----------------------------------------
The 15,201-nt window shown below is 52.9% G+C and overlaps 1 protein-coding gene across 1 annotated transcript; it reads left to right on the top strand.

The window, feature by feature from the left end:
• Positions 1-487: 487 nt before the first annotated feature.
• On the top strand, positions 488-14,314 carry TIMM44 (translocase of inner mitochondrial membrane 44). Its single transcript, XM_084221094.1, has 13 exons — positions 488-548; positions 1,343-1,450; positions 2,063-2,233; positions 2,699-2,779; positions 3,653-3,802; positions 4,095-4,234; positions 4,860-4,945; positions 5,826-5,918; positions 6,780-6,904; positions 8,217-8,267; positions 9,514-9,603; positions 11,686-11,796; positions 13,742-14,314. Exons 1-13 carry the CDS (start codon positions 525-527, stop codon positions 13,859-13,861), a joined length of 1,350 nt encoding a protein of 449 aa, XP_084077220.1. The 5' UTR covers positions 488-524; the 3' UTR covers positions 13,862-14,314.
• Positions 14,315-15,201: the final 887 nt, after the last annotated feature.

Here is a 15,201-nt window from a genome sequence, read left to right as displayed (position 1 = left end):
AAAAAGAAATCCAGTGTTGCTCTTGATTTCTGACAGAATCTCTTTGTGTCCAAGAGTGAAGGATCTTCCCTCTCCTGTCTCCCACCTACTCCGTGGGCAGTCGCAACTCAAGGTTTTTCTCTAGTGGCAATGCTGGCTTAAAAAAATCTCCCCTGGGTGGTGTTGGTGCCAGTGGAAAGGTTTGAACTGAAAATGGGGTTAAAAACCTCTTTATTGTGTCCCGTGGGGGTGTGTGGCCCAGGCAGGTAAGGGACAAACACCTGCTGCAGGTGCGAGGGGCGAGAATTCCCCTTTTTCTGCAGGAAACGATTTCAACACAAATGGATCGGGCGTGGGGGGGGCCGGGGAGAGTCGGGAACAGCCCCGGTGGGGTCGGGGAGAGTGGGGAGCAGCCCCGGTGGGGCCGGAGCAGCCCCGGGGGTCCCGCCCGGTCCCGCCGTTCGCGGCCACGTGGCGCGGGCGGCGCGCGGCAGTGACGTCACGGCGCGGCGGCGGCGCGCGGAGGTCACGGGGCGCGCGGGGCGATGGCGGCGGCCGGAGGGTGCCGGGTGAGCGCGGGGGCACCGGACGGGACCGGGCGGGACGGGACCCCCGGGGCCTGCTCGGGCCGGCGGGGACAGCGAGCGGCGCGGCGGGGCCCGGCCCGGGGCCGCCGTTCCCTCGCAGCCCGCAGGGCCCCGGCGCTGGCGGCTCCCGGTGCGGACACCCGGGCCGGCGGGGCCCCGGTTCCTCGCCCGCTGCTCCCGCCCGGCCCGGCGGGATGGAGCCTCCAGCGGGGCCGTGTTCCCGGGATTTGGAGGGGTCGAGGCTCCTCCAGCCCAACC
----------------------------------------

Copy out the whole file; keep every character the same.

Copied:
The 15,201-nt window shown below is 52.9% G+C and overlaps 1 protein-coding gene across 1 annotated transcript; it reads left to right on the top strand.

The window, feature by feature from the left end:
• Positions 1-487: 487 nt before the first annotated feature.
• On the top strand, positions 488-14,314 carry TIMM44 (translocase of inner mitochondrial membrane 44). Its single transcript, XM_084221094.1, has 13 exons — positions 488-548; positions 1,343-1,450; positions 2,063-2,233; positions 2,699-2,779; positions 3,653-3,802; positions 4,095-4,234; positions 4,860-4,945; positions 5,826-5,918; positions 6,780-6,904; positions 8,217-8,267; positions 9,514-9,603; positions 11,686-11,796; positions 13,742-14,314. Exons 1-13 carry the CDS (start codon positions 525-527, stop codon positions 13,859-13,861), a joined length of 1,350 nt encoding a protein of 449 aa, XP_084077220.1. The 5' UTR covers positions 488-524; the 3' UTR covers positions 13,862-14,314.
• Positions 14,315-15,201: the final 887 nt, after the last annotated feature.

Here is a 15,201-nt window from a genome sequence, read left to right as displayed (position 1 = left end):
AAAAAGAAATCCAGTGTTGCTCTTGATTTCTGACAGAATCTCTTTGTGTCCAAGAGTGAAGGATCTTCCCTCTCCTGTCTCCCACCTACTCCGTGGGCAGTCGCAACTCAAGGTTTTTCTCTAGTGGCAATGCTGGCTTAAAAAAATCTCCCCTGGGTGGTGTTGGTGCCAGTGGAAAGGTTTGAACTGAAAATGGGGTTAAAAACCTCTTTATTGTGTCCCGTGGGGGTGTGTGGCCCAGGCAGGTAAGGGACAAACACCTGCTGCAGGTGCGAGGGGCGAGAATTCCCCTTTTTCTGCAGGAAACGATTTCAACACAAATGGATCGGGCGTGGGGGGGGCCGGGGAGAGTCGGGAACAGCCCCGGTGGGGTCGGGGAGAGTGGGGAGCAGCCCCGGTGGGGCCGGAGCAGCCCCGGGGGTCCCGCCCGGTCCCGCCGTTCGCGGCCACGTGGCGCGGGCGGCGCGCGGCAGTGACGTCACGGCGCGGCGGCGGCGCGCGGAGGTCACGGGGCGCGCGGGGCGATGGCGGCGGCCGGAGGGTGCCGGGTGAGCGCGGGGGCACCGGACGGGACCGGGCGGGACGGGACCCCCGGGGCCTGCTCGGGCCGGCGGGGACAGCGAGCGGCGCGGCGGGGCCCGGCCCGGGGCCGCCGTTCCCTCGCAGCCCGCAGGGCCCCGGCGCTGGCGGCTCCCGGTGCGGACACCCGGGCCGGCGGGGCCCCGGTTCCTCGCCCGCTGCTCCCGCCCGGCCCGGCGGGATGGAGCCTCCAGCGGGGCCGTGTTCCCGGGATTTGGAGGGGTCGAGGCTCCTCCAGCCCAACC